Nature of Reality

Shrinivas Gadkari sgadkari2001 at YAHOO.COM
Thu Oct 11 12:32:44 CDT 2001


<jaldhar at BRAINCELLS.COM> wrote:

>Define "todays world"  From where I'm standing, this sounds like the kind
>of issue my Fathers generation had to deal with.  It seems you are saying
>there is some sort of culture clash going on.  In which case wouldn't such
>disciplines as sociology, anthropology, history and economics provide more
>insight than quantum physics?

Consider a program on the Discovery channel on astronomy. Almost surely
it will remind you that you are an insignificant part of the cosmos.
And this is without doubt the mainstream view. What is being said in
Vedanta is quite the contrary. There is difinitely some clash going on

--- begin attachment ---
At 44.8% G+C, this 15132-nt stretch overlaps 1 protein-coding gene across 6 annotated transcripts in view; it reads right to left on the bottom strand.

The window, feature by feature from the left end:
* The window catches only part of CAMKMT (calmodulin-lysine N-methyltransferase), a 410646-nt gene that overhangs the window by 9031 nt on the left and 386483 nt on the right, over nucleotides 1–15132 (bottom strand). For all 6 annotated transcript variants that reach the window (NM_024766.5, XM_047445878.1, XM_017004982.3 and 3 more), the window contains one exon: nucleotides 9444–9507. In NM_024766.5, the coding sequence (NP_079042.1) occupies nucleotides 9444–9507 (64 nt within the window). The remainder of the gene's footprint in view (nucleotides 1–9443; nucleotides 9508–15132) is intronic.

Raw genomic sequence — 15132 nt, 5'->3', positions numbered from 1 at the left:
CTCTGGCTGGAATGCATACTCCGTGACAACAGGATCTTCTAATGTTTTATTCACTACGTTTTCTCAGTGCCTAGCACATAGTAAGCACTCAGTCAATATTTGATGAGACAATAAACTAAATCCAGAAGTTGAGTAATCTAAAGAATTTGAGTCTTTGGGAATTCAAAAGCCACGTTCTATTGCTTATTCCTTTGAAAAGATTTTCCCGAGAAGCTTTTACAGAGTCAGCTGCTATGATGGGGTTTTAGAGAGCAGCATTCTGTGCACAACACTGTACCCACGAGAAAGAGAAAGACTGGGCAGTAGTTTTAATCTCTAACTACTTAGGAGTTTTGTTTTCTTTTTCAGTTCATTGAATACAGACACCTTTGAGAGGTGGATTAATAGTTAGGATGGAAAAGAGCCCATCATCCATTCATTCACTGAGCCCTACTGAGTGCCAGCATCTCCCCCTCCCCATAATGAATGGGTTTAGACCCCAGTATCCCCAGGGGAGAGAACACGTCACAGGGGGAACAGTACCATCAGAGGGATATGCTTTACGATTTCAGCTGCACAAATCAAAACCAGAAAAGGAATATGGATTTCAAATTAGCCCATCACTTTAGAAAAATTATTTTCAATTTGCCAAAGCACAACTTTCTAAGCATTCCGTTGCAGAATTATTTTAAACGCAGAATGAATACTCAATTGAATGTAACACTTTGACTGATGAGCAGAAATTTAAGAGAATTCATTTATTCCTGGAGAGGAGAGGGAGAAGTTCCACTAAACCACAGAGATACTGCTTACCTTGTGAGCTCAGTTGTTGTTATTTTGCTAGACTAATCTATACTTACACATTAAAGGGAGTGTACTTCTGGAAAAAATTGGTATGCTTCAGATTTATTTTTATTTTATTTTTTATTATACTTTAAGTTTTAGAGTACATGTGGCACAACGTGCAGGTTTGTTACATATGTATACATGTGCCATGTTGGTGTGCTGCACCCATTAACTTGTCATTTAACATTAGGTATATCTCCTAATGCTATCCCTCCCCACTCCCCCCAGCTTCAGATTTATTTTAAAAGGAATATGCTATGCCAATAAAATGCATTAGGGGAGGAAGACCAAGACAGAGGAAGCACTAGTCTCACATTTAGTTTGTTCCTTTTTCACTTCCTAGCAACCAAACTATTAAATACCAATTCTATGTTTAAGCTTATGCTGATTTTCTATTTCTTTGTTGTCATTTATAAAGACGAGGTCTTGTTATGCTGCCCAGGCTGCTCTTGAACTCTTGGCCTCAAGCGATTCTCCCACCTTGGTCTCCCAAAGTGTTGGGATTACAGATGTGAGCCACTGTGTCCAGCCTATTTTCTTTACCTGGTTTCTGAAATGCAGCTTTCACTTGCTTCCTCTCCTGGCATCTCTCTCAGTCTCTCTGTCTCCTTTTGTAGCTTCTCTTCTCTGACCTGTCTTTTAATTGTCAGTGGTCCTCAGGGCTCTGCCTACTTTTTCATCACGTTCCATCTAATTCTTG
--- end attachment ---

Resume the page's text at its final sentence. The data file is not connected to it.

>Would you not stop to admire a sunset just
>because you knew the Sun doesn't really set?
>The problem with the scientific explanations, is they miss the point of
>why we study the shastras in the first place.  It is not for the sake of a
>theory but a practical guide to what should be done or not done. This is a
>much higher level of abstraction than science deals with.

If one can admire the sunset without being bothered by the
fact that Sun doesn't actually set, these postings were not
meant for that person. Such a person has evolved to a stage
where he/she can 'be' in the higher plane.

But I think there are still many people who have not yet reached
this stage and need to overcome 'samskar's that are an effect
of training in modern science.

For example:
How many of us can admire stars without thinking 'many of these
stars are bigger than the sun' ?

How many of us can appreciate the waves on a sea shore without being
reminded that tides are caused by gravitational effect of moon (and sun) ?

Actually, these 'scientific explanations' try to kill the mystery in
the play of nature. What I was trying to do is to reintroduce the element
of mystery in the natural phenomenon using the same science.

Best regards

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